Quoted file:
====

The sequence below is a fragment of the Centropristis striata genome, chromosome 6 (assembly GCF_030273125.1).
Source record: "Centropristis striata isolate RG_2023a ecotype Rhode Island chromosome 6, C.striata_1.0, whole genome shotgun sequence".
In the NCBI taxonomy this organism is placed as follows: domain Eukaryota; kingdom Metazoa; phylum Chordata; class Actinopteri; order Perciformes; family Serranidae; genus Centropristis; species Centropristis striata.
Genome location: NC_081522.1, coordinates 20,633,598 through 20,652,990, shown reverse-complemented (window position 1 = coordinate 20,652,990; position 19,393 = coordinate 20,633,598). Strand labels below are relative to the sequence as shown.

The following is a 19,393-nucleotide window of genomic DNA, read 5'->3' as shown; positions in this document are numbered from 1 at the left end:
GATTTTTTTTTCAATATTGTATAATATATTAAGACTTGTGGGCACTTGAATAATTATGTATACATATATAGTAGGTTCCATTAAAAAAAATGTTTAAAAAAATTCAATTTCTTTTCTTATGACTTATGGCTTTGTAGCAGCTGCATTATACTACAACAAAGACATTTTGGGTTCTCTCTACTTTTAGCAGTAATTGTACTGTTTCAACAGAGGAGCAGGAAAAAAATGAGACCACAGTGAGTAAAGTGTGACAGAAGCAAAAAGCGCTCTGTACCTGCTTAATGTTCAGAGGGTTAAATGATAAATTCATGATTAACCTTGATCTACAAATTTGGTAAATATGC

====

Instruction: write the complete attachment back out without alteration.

The sequence below is a fragment of the Centropristis striata genome, chromosome 6 (assembly GCF_030273125.1).
Source record: "Centropristis striata isolate RG_2023a ecotype Rhode Island chromosome 6, C.striata_1.0, whole genome shotgun sequence".
In the NCBI taxonomy this organism is placed as follows: domain Eukaryota; kingdom Metazoa; phylum Chordata; class Actinopteri; order Perciformes; family Serranidae; genus Centropristis; species Centropristis striata.
Genome location: NC_081522.1, coordinates 20,633,598 through 20,652,990, shown reverse-complemented (window position 1 = coordinate 20,652,990; position 19,393 = coordinate 20,633,598). Strand labels below are relative to the sequence as shown.

The following is a 19,393-nucleotide window of genomic DNA, read 5'->3' as shown; positions in this document are numbered from 1 at the left end:
GATTTTTTTTTCAATATTGTATAATATATTAAGACTTGTGGGCACTTGAATAATTATGTATACATATATAGTAGGTTCCATTAAAAAAAATGTTTAAAAAAATTCAATTTCTTTTCTTATGACTTATGGCTTTGTAGCAGCTGCATTATACTACAACAAAGACATTTTGGGTTCTCTCTACTTTTAGCAGTAATTGTACTGTTTCAACAGAGGAGCAGGAAAAAAATGAGACCACAGTGAGTAAAGTGTGACAGAAGCAAAAAGCGCTCTGTACCTGCTTAATGTTCAGAGGGTTAAATGATAAATTCATGATTAACCTTGATCTACAAATTTGGTAAATATGC